New York

Seth Kim-Cohen, KRAUT-SOUL!, 2012. Performance view, March 31, 2012.

Seth Kim-Cohen, KRAUT-SOUL!, 2012. Performance view, March 31, 2012.

Seth Kim-Cohen

Audio Visual Arts (AVA)

Seth Kim-Cohen, KRAUT-SOUL!, 2012. Performance view, March 31, 2012.

KILL “KILL YOUR IDOLS.” YEAH YEAH YEAHS, LIARS, BLACK DICE: WHATEVER. TRULY RADICAL ANTI-ROCK. LIKE A CINDER BLOCK FROM THE 10TH STORY WINDOW. GROOVES. SLASHING GUITARS. FED UP SAMPLERS. TAKE DOWN THE CORPORATACRACY. ANY GENDER, AGE, RACE, PROFICIENCY. Seth Kim-Cohen’s classified ad, headed POST-POSTPUNK, NEW NO WAVE, defines its territory in strident but slippery terms, adopting a defiant pose while leaving room for interpretation. Originally posted in the “Musicians” section of Craigslist, then displayed outside Audio Visual Arts for the duration of Kim-Cohen’s “social-situational project” “Tomorrow Is the Question? Is the Question!,” the listing is one of several offering free rehearsal space to players for whom its proposition strikes a chord.

Kim-Cohen, a former member of the bands Number One Cup and the Fire Show, and the author of In the Blink of an Ear: Toward a Non-Cochlear Sonic Art (2009), pitched his altruistic gesture as a way of acting as midwife to new kinds of music by first describing them verbally, imagining new subgenres into being through the power of suggestion. The tiny gallery was equipped only with microphones, amplifiers, speakers, and a drum kit; everything else was left to the musicians, who were each granted two-and-a-half-hour slots. What they did with this time, and whether or not they attempted to realize the artist’s fanciful characterizations, was left entirely up to them. The organizer remained absent throughout, though the sessions were recorded with a vinyl release in mind.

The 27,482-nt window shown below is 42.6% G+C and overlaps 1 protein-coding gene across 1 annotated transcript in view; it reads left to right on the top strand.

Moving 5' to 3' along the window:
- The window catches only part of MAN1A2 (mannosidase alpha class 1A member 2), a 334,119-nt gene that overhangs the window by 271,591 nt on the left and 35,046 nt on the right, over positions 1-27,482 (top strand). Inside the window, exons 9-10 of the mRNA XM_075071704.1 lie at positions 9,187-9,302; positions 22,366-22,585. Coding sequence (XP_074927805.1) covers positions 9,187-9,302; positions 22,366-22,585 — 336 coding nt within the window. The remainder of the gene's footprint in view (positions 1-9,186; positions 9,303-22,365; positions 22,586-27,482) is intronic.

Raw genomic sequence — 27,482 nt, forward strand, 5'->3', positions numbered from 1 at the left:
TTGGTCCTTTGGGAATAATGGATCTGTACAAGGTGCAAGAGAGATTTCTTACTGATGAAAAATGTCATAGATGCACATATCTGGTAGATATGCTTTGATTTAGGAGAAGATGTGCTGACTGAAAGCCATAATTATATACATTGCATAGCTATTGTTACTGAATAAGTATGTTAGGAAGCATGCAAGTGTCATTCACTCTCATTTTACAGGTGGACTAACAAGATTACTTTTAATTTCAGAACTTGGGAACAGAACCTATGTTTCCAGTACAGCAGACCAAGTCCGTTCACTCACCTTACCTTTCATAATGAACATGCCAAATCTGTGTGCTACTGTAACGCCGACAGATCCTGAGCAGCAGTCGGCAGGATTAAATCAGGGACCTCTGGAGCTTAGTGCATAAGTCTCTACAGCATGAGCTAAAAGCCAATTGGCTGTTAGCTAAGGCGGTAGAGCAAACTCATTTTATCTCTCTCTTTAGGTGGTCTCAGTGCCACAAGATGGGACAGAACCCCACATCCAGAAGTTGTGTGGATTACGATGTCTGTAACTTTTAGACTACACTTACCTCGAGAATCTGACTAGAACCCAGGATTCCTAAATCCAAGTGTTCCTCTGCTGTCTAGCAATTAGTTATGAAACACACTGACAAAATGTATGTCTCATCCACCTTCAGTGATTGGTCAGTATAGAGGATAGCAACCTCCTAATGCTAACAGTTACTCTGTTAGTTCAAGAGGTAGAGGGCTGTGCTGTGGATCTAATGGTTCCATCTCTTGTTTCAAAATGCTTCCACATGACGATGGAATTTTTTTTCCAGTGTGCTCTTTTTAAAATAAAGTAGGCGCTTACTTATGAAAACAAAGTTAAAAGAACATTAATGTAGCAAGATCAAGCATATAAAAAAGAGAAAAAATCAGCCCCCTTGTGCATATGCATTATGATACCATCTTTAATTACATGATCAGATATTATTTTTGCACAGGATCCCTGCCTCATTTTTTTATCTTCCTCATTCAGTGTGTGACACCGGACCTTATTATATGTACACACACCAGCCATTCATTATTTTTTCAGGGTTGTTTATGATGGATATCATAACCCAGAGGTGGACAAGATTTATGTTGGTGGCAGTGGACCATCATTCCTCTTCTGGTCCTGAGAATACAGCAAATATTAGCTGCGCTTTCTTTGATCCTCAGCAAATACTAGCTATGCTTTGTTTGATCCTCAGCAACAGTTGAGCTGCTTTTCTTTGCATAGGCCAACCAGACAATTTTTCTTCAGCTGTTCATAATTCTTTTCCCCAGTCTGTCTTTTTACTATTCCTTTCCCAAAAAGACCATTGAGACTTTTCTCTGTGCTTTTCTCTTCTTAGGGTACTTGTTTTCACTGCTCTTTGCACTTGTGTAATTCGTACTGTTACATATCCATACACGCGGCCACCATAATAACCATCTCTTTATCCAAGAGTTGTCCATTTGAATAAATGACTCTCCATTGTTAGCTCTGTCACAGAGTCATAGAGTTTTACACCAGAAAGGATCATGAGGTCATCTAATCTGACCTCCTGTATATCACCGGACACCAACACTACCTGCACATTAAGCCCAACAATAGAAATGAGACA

When I stopped by, “post-postpunk” was in the process of being invented by a drummer/keyboardist, a guitarist, and a singer, none of whom once took a break to speak or crack a smile. It was unclear whether this was a band, or even if the three young men had met each other prior to setup. The beat was slow but shifting, the other instrumentation a wash of fuzzy strumming and electronic burbles. The warbling vocals, which mixed real and invented language in (very approximately) the vein of Cocteau Twins’ Elizabeth Fraser, were easily the most striking ingredient. After half an hour or so, the anonymous trio was joined by an affable bass player, who introduced himself around, seeming to assume that I, the sole spectator, was another musician awaiting my turn.

Something about this encounter felt emblematic of the show as a whole; it was at once collegial and awkward, a real-world mistake framed by a semifictitious context. By emptying the gallery of what the press release refers to as “yesterday’s answers” in the form of completed artifacts, “Tomorrow Is the Question?” (the title is borrowed from a 1959 album by Ornette Coleman) transformed the ordinary room into an arena for trial and error that positioned improvisational performance as an allegory for experimental thinking in general. Kim-Cohen’s ads—others in the sequence cite FREAKTRONICA/DUB FOLK/TRIP BOP, LONG-ATTENTION-SPAN-MUSIC-FOR-SHORT-ATTENTION-SPAN-TIMES, AND KRAUT-SOUL!—hew close enough to existing categories to ensure ready communication, but just far enough to allow for entertainingly divergent readings. These are directions that begin from fixed points but point outward to unknown territory, their phrasing playing with scene-y vocabulary and reference but allowing for an active reality that certainly doesn’t stop there.

Glancing out of AVA’s window during my hour-long visit, I clocked another full band with equipment in tow hungrily eying the space. The real estate that “Tomorrow Is the Question?” represented is in perennial demand, but here, albeit briefly, it was available for the taking.

Michael Wilson